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I’d Rather Know


About two years ago [“Let Them Eat Jellyfish,” Looking Up, Feb. 1, 2006], I pondered in this space the creepiness of an extended super-warm January thaw and what it said about the approaching days when global warming would come home to roost. It feels like much longer ago, given the multiple thaws we’ve already gotten used to having.

Not that we haven’t had genuine winter weather too. But I’ve got to say, when I overheard a dramatic weather report leading into last weekend (“The high will barely reach . . . 20 degrees!”), I couldn’t help but think, “Since when is a high of 20 in upstate New York in February something to make a fuss about?”

But of course, we are adaptable critters, and it is particularly easy to adapt our expectations away from something harsh, like cold weather.

Adapting was an important theme at the New York Farming and Climate Instability forum held at the Legislative Office Building on Jan. 30. The forum was a listening session to tell state officials how to support New York state farmers through the coming climate change, and also (unofficially) to rally support for New York State Assemblyman Felix Ortiz’s (D-Brooklyn) bill to cut carbon emissions 80 percent by 2050. You could be forgiven if you expected it to be somewhat depressing.

And indeed, much of what the keynote speaker, Dr. Cynthia Rosenzweig of NASA and the Nobel Prize-winning International Panel on Climate Change, had to say was pretty sobering. If I live to see 100, I will experience a Capital Region with a climate somewhere between Virginia (best-case scenario) and South Carolina/Georgia (we-don’t-get-our-acts-together scenario). Along the way we’ll have more droughts and more floods, as well as more pest problems (they won’t go dormant over the winter, or will emerge earlier, before their predators). We will also see problems with heat-stressed livestock that make less milk and reproduce less, apple trees that don’t get the cold dormant periods they need, and changes in the populations and timing of pollinating species. And so on.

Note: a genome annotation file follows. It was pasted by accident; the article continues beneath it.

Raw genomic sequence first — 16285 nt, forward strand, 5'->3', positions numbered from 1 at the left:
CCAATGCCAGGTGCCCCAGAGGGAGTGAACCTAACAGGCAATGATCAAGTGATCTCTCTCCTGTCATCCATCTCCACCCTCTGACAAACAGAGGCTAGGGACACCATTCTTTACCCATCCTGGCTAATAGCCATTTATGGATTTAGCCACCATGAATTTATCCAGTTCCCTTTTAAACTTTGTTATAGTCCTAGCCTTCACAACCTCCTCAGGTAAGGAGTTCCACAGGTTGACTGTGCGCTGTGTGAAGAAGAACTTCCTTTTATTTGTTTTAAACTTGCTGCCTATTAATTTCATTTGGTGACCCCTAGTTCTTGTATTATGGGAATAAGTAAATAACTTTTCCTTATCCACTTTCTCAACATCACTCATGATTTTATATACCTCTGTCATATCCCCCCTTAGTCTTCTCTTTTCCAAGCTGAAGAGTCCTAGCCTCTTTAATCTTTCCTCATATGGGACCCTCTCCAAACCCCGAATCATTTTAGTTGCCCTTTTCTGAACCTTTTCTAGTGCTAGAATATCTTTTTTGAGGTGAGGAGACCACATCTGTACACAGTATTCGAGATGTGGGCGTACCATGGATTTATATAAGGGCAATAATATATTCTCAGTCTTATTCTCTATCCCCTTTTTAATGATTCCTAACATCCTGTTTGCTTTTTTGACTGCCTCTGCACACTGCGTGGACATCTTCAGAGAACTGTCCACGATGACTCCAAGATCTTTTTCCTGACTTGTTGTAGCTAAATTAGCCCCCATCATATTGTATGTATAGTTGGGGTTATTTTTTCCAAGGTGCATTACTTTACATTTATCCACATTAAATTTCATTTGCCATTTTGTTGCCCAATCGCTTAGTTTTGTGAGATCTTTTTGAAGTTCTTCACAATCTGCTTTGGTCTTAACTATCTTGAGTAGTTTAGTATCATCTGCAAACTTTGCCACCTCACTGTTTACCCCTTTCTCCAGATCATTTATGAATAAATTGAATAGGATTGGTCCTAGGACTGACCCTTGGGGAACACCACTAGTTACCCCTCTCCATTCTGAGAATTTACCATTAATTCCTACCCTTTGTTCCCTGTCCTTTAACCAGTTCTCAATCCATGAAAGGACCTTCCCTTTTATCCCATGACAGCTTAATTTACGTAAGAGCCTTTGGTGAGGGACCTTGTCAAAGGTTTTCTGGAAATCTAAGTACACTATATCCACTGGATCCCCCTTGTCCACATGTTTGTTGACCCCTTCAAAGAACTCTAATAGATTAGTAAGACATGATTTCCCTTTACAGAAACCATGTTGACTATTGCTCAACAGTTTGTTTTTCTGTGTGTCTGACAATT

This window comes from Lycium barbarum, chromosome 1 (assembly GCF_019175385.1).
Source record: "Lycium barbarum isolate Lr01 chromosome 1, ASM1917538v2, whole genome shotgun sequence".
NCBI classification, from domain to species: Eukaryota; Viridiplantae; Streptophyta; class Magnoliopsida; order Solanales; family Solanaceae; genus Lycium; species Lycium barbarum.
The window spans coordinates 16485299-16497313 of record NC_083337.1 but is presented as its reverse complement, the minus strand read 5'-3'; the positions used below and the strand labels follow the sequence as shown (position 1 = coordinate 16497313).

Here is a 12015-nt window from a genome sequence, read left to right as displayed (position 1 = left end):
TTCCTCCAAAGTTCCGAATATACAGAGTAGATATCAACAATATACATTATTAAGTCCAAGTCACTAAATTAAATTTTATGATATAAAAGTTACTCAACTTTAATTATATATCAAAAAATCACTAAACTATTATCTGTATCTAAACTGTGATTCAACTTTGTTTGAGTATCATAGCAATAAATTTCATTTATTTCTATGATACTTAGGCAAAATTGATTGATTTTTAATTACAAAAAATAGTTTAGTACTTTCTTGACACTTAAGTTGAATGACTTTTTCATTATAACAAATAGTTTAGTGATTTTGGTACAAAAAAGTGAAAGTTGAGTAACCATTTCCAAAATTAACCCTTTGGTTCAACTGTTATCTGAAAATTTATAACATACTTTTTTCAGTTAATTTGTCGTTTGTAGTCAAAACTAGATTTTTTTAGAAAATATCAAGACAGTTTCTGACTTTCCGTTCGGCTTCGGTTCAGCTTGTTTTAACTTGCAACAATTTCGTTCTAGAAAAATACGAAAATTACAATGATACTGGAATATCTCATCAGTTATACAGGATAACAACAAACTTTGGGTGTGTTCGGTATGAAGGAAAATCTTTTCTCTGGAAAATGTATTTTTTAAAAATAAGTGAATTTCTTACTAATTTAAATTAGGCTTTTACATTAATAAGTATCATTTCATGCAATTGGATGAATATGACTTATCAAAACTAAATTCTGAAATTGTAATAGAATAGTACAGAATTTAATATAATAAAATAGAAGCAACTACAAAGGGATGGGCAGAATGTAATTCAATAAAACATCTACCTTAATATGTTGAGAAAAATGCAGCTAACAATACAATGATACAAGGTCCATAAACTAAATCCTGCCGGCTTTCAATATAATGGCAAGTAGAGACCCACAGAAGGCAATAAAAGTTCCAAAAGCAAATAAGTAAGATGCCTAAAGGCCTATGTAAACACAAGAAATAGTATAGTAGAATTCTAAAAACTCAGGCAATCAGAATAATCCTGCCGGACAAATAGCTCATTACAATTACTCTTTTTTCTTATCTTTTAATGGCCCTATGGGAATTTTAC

It’s enough to make you consider moving to Canada even if we get a sane president and our Bill of Rights back. Northern Canada.

But that wasn’t actually the mood of the forum. Rosenzweig set the tone when she opened with “We are in a new phase of climate change. After 20 years of working on it, we’re in the solution phase.” She sugar-coated nothing, but focused on the twin approaches of mitigation—reducing emissions and sequestering existing carbon in the atmosphere to reduce long-term risk—and adaptation—reducing the negative effects, and, yes, making the most of the benefits of warming.

The neat thing, of course, is that such things often overlap. Sequestering carbon, as in increasing the carbon content of the soil with organic matter, is also a great way (in fact, the best and central way) to strengthen the soil and crops to withstand harsher weather and more pests. Organic, natural farming methods that have made for healthier farms and healthier food for decades now—erosion control, careful soil building instead of commercial fertilizer, planting diverse and sturdy heirloom breeds that are right for the (current) climate—are also what we need to face this new challenge.

And the farmers on the panel were already there. Unlike those of us who notice the weather in terms of how pleasant it makes it to walk down the block, farmers are intimately reliant on the weather, and didn’t need the graphs to tell them what was going down. One farmer from Orange County mentioned that when she started growing hot peppers 15 years ago people told her that she was crazy to try that in New York. She got a two-week harvest. Today she gets a six-week harvest.

As I left the LOB, I was surprised to find that I was not downcast, even though as a hot-weather-disliking person, I’d prefer the climate of Georgia to stay far away from my brisk winter walks and cool summers. Not to mention I don’t really relish having more ticks and mosquitoes interrupting my great outdoors. I think I stayed cheerful for two reasons.

First, the unknown is always scarier. Most of the activism around global warming since the 1980s has been focused on trying to get us riled up enough to prevent it, and therefore focusing on the most dramatic and global of the potential effects—drowned islands and cities, dead coral reefs. This is the first time someone broke it down and said to me “Here’s what it’ll probably look like for you, and when.” I didn’t like the answer, but I’ve always known I wouldn’t. Striving to tilt us toward the less extreme scenario feels easier to get my hands around than just trying to swat away something that seems inevitable.

The other reason is that one of the key steps toward reducing carbon emissions and adapting to the changes—relocalizing food markets—has some energy behind it, especially locally. We grow some tasty stuff ’round here, and people want more of it. I went to a meeting last month of the planning group for the 100 Mile Diet challenge, in which people try to eat entirely local food for the month of September. It was just a planning meeting, not a pep rally, but I came away feeling that it was a meeting of people who expect to succeed and who can feel momentum building in their favor. It was a very different feeling from most activist gatherings.

There’s a long way to go, to be sure. But if anything can pass policy this ambitious and effect behavior changes this big, optimism, regional pride, and good food are some good bets.

—Miriam Axel-Lute

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